By Tom Alvarez, Indianapolis Performing Arts Examiner
June 9, 2012
The one thing you can depend on when you hear jazz singer extraordinaire Stacey Kent perform is that you are going to hear every single syllable of every word she sings because she has near-perfect diction. Such was the case during her performance Thursday, the first of a two-night engagement at the Cabaret at the Columbia Club in downtown Indianapolis.
Not only did you hear each lyric Kent sang, but you heard them delivered in a distinctive sweet-sounding voice, with a whisper of rasp that is as crystal clear in tone as the mountain air surrounding the Colorado Rockies where she lives with her husband, Jim Tomlinson, when they are not touring the world. Tomlinson plays sax in the exceptional band that accompanied her. The other musicians are Gordy Johnson on bass, Phil Hey on drums and Graham Harvey on piano.
Fresh-faced and waiflike, and wearing a tomboy haircut, Kent also phrased her lyrics in a way that made all the songs she sang sound not only conversational but also thoroughly poetic. So mesmerizing is her style of storytelling that it was easy to be drawn into her languid spell.
Kent’s program included songs from her older albums, songs that she has yet to record and songs from the just-released “Dreamer in Concert,” her first live album which was recorded in May 2011 at La Cigale in Paris. Also included was a song from a request she received on Facebook, which she says is her favorite way to stay in touch with her fans.
Highlights of Kent’s show included “They Can’t Take That Away From Me,” “The Surrey With the Fringe on Top,” “Smile,” “The Ice Hotel” and “Breakfast on the Morning Tram,” written by her husband and Kazuo Ishiguro, a frequent collaborator of the two.
Kent, whose Russian grandfather was raised in France and who taught her French as a second language, also sounded lovely singing “Sait-on Jamais?” and “Raconte-Moi.”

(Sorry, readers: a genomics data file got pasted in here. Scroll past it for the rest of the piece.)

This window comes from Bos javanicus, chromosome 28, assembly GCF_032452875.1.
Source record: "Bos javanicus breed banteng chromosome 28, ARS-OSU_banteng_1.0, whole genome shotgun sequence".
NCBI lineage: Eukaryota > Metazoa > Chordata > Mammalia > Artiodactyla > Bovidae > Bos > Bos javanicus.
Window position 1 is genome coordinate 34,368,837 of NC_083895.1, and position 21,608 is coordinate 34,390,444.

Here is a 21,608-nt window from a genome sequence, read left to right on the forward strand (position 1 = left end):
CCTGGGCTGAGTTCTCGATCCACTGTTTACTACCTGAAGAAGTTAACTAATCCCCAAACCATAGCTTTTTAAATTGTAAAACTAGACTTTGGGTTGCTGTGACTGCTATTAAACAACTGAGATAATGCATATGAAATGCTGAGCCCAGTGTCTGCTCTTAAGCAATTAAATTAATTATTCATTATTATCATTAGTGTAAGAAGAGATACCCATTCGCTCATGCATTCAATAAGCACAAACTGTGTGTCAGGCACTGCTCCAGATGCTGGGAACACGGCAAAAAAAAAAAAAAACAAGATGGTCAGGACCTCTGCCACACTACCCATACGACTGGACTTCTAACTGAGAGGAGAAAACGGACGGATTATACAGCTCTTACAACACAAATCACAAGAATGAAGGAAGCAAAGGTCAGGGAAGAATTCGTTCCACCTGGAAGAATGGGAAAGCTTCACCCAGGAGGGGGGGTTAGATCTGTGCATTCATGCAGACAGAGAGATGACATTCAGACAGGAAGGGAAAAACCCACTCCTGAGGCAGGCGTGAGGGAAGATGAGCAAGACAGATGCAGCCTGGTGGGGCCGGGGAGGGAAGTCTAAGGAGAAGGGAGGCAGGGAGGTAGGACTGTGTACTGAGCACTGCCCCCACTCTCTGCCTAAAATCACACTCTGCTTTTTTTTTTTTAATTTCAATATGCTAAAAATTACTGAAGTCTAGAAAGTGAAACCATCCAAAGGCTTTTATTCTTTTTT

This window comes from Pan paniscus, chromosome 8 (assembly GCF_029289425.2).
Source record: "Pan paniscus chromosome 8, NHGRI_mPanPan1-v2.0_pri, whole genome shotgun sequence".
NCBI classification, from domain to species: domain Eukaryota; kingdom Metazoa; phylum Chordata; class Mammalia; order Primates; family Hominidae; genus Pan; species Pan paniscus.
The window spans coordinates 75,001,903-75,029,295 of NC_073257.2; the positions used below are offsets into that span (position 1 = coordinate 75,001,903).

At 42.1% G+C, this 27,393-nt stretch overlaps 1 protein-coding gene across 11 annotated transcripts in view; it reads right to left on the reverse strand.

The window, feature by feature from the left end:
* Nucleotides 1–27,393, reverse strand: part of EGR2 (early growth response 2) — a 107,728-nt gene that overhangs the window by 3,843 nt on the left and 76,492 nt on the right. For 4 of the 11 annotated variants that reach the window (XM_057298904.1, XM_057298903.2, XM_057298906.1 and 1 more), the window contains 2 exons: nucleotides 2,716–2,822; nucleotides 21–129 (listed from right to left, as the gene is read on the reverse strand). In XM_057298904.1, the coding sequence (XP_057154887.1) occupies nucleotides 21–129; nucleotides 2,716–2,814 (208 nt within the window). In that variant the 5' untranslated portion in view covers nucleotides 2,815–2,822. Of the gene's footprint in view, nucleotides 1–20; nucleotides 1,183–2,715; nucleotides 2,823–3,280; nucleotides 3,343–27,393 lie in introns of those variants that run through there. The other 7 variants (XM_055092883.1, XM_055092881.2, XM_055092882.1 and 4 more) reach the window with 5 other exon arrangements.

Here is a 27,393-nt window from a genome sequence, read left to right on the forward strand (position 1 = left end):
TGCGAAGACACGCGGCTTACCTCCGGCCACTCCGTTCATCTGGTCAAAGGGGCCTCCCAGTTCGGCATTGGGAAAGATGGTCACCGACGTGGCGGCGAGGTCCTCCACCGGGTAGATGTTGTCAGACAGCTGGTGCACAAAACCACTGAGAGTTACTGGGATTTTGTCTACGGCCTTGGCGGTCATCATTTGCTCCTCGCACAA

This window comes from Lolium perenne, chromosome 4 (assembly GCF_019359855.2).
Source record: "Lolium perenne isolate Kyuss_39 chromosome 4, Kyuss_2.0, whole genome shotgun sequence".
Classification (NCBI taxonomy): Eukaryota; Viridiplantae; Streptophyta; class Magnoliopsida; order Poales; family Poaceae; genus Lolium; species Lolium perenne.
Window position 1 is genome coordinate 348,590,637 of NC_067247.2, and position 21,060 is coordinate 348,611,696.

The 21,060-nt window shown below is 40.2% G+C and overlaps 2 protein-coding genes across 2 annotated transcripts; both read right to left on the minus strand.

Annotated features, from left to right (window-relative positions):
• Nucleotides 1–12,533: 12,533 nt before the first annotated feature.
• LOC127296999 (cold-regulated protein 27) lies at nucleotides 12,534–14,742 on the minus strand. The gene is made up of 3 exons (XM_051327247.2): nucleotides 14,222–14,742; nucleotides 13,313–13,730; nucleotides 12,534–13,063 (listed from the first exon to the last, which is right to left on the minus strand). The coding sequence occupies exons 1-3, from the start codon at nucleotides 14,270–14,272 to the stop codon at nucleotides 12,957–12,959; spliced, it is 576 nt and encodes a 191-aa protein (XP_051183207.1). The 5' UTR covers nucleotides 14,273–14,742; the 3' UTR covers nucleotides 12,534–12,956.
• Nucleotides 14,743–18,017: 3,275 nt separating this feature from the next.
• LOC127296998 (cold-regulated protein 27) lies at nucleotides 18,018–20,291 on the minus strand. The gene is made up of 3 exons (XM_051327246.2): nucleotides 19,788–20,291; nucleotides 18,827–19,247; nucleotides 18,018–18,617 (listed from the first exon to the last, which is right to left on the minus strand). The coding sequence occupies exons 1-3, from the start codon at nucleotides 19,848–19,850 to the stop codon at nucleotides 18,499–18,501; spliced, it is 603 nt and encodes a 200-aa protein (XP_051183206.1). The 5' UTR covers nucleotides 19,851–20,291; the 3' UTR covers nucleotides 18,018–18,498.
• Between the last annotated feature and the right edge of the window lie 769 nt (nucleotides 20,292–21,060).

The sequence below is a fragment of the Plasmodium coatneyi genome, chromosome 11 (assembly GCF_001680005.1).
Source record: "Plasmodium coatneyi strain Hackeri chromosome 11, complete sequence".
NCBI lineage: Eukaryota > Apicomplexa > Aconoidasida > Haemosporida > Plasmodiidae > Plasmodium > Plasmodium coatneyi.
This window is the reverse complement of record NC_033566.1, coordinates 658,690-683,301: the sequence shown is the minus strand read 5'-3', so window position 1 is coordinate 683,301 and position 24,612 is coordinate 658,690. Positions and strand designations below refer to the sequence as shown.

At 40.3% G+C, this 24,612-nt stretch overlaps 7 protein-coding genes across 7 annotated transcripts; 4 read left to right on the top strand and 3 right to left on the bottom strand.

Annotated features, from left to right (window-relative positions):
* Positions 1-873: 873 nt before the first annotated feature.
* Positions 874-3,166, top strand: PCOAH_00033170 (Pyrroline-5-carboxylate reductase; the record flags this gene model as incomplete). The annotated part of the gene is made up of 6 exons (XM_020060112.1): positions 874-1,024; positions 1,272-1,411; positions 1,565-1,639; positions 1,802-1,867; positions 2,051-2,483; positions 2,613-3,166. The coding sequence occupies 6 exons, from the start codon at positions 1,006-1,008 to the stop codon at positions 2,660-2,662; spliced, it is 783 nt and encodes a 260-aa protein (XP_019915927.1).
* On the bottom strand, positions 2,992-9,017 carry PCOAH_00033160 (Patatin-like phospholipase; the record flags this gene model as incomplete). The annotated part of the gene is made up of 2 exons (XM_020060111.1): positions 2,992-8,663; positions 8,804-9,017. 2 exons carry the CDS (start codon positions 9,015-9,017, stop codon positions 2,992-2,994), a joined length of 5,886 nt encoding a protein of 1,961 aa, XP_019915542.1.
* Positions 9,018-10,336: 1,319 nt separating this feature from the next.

Of all the songs in Kent’s show, the ones that were most striking were those composed by some of Brazil’s most renowned songwriters. Kent’s fondness and appreciation for Brazilian music showed in her interpretation of its greatest classics. They included “Quiet Nights of Quiet Stars,” “Waters of March,” “Dreamer” (the title track of her new CD) by Antonio Carlos Jobim, “So Nice” by Marcos Valle and “Samba Saravah” by Pierre Barouh and Baden Powell de Aquino.
Tomlinson, as well as the other musicians, had their moment in the spotlight during various solos throughout the show, but he absolutely shone while performing a sensual interpretation of Gordon Jenkins’ “This Is All I Ask.”
For her encore, Kent, who told the audience that she thrives on traveling the world (she and the band came to Indianapolis via Tunisia), sang a version of “What a Wonderful World” — a song which best illustrated her rare ability at using simplicity to powerfully convey emotion.
For upcoming Cabaret at the Columbia Club performances, call (317) 275-1169 or visit www.thecabaret.org.
Click here for the full story and for a slideshow of pictures from the show.
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